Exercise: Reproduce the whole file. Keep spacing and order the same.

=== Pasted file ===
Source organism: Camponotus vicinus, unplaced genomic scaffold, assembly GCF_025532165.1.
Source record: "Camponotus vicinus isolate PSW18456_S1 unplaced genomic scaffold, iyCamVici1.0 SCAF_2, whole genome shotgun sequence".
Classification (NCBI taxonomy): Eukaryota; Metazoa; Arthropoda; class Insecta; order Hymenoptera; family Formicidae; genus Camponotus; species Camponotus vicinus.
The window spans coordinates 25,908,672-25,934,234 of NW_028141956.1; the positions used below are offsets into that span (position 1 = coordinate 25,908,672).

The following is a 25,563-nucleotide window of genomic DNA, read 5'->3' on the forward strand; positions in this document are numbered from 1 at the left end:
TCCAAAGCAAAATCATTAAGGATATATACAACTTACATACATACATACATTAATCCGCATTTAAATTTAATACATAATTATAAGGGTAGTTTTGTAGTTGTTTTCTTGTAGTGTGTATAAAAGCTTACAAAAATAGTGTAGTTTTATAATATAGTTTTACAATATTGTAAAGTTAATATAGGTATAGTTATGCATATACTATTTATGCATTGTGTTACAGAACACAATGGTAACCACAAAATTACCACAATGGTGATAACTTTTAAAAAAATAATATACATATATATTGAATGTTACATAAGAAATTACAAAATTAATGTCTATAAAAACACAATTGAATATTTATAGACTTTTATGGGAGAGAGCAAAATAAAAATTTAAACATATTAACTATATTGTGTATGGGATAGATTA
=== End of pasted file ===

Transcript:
Source organism: Camponotus vicinus, unplaced genomic scaffold, assembly GCF_025532165.1.
Source record: "Camponotus vicinus isolate PSW18456_S1 unplaced genomic scaffold, iyCamVici1.0 SCAF_2, whole genome shotgun sequence".
Classification (NCBI taxonomy): Eukaryota; Metazoa; Arthropoda; class Insecta; order Hymenoptera; family Formicidae; genus Camponotus; species Camponotus vicinus.
The window spans coordinates 25,908,672-25,934,234 of NW_028141956.1; the positions used below are offsets into that span (position 1 = coordinate 25,908,672).

The following is a 25,563-nucleotide window of genomic DNA, read 5'->3' on the forward strand; positions in this document are numbered from 1 at the left end:
TCCAAAGCAAAATCATTAAGGATATATACAACTTACATACATACATACATTAATCCGCATTTAAATTTAATACATAATTATAAGGGTAGTTTTGTAGTTGTTTTCTTGTAGTGTGTATAAAAGCTTACAAAAATAGTGTAGTTTTATAATATAGTTTTACAATATTGTAAAGTTAATATAGGTATAGTTATGCATATACTATTTATGCATTGTGTTACAGAACACAATGGTAACCACAAAATTACCACAATGGTGATAACTTTTAAAAAAATAATATACATATATATTGAATGTTACATAAGAAATTACAAAATTAATGTCTATAAAAACACAATTGAATATTTATAGACTTTTATGGGAGAGAGCAAAATAAAAATTTAAACATATTAACTATATTGTGTATGGGATAGATTA